Soon after May’s recovery we removed to St. Louis, and here life began to wear a brighter outlook and the future to be gilded with a rosier hue. Dr. Harvey purchased for us a suite of furniture—the only thing he ever gave us after our marriage—and comfort and happiness seemed to give assurance of a permanent stay. But, alas! for a time, only! Soon the old vice of gambling reasserted its alluring sway, with the result which inevitably follows its capricious favors. Straightened circumstances again pinched us with their implacable necessities, and one day my wife sat down and penned the following letter to her mother:
“My Dear Ma:—Since you sent me from you in such deep, and from your point of view, just anger, because of my marriage, I have often longed to be reconciled to you and dear Pa. Is my offense so heinous that you cannot forgive me? The worst that can be said of John is that he is a gambler; God knows that is bad enough, but as a husband he has always been good and kind to me. At present he is doing nothing. Could you see the poverty to which we are reduced, I think you would have some pity upon your daughter. I do not like to ask any favor of you but if you will help us a little now I will pay you back. Will you never soften your heart?
Your loving daughter,
Sealing this letter, which had melted her heart to tears, she handed it to me to mail. I went out, and after remaining a short time, returned but with the letter still in my pocket. A few days passed in which the clouds of adversity had seemed to gather thicker around us, and we were as a last resort, compelled to mortgage our furniture. “Well, John,” she sadly remarked, “it seems as if ma and all the world have forsaken us.” Seeing her so deeply affected, I took the letter from my pocket and placed it in her hand. “Oh!” she exclaimed, “it makes me feel so much better to know that my mother did not refuse my letter.”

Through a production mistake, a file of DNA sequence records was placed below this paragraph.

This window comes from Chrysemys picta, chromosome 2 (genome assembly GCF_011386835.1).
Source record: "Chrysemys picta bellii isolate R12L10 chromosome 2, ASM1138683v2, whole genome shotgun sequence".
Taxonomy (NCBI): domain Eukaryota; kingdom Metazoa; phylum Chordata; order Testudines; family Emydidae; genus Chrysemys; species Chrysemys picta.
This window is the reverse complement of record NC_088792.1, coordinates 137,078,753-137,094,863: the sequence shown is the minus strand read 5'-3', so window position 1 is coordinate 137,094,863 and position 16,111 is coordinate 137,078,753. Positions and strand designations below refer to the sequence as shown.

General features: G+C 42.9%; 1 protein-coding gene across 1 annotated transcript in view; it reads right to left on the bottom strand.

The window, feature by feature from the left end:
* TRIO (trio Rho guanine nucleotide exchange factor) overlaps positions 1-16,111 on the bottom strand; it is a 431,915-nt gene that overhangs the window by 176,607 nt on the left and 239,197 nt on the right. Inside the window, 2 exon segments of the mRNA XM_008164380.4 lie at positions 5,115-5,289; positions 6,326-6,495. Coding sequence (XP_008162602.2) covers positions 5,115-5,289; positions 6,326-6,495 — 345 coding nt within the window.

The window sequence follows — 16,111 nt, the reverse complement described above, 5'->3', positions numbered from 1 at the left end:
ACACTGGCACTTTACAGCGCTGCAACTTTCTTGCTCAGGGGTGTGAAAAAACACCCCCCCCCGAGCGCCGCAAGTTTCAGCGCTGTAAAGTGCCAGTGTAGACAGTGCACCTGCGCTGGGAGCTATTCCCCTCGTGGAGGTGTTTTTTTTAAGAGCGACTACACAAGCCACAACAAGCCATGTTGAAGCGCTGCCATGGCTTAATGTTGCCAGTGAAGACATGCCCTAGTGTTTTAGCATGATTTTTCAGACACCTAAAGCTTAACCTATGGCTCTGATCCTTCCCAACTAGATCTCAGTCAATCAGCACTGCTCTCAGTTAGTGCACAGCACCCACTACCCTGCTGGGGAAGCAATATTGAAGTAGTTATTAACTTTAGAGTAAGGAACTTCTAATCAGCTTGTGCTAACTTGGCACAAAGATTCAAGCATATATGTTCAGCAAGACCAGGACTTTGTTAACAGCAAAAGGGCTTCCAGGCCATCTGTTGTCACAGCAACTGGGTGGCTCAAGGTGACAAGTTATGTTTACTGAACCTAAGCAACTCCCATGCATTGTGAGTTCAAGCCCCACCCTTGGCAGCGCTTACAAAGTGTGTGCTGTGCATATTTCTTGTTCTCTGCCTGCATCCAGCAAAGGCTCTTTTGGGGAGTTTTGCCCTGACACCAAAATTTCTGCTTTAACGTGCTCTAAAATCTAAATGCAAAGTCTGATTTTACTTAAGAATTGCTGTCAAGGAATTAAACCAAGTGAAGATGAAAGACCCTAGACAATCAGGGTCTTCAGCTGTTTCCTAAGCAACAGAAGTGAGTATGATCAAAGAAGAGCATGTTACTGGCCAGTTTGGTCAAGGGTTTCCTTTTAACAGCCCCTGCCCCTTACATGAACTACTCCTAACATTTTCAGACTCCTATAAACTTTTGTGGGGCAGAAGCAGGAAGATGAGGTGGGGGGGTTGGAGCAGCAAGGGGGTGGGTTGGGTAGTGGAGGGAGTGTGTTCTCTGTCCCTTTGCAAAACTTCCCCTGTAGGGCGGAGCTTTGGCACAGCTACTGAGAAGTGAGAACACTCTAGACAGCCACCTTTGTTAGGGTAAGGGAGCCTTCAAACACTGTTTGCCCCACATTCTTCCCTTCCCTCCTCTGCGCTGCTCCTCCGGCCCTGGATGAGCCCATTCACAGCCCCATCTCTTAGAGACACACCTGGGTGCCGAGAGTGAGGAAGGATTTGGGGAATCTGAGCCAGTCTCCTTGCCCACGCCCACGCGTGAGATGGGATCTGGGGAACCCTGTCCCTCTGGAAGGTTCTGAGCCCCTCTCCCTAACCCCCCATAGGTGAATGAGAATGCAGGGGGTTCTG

Eight years had elapsed since she had looked upon the home of her happy childhood, when at length came an invitation from her mother to pay her a visit. For a long time the pride of the wife and a sensitive spirit wounded by long repulse, battled against the yearning love for father, mother, sisters, and home. At length she decided to go, but when only a few days there, her mother endeavored to persuade her to renounce me. At once her constant and faithful heart revolted, and she went out and ordered a man to call for her trunk. At the family’s entreaties she finally consented to remain, but it was with the understanding that she had made her choice and would abide by it; that if she deplored our misfortunes she did not regret her love. This second separation from home and from the luxury and magnificence which she saw around her, tempting her the more by their inviting contrast to the hard conditions by which experience had tried her married life, have always seemed to me to be the noblest sacrifice and adds a hallowed lustre to the brightness with which memory enshrines the recollection of her unfaltering love and devotion.
Two years more we struggled on through varying fortunes. Her father on one or two occasions visited her, but having failed to separate us, her mother gave no more sign of reconciliation. One Saturday evening my wife and self and our colored boy, Charley, went to market, and while out I purchased for her a satin dress, jokingly remarking that it would “help her to catch a new beau.” She replied, “I might be buried in it.” After purchasing our Sunday supplies, I put her and the colored boy on the car to return home, while I left all that was best and dearest to me to follow the irresistible and fatal fascination of the green cloth table. I gambled till a 384late hour and then started for home. On the street everything seemed to be “turned around” to me, so that I was compelled to ask a policeman for direction home. Arriving, I retired to bed, but a strange and somber feeling had taken possession of me. An unaccountable sadness seized my soul; a vague and irrepressible sense of impending calamity, without any palpable or definable reason, weighed upon me, and I burst into a passion of tears. My wife asked me what the trouble was, but that I did not know myself.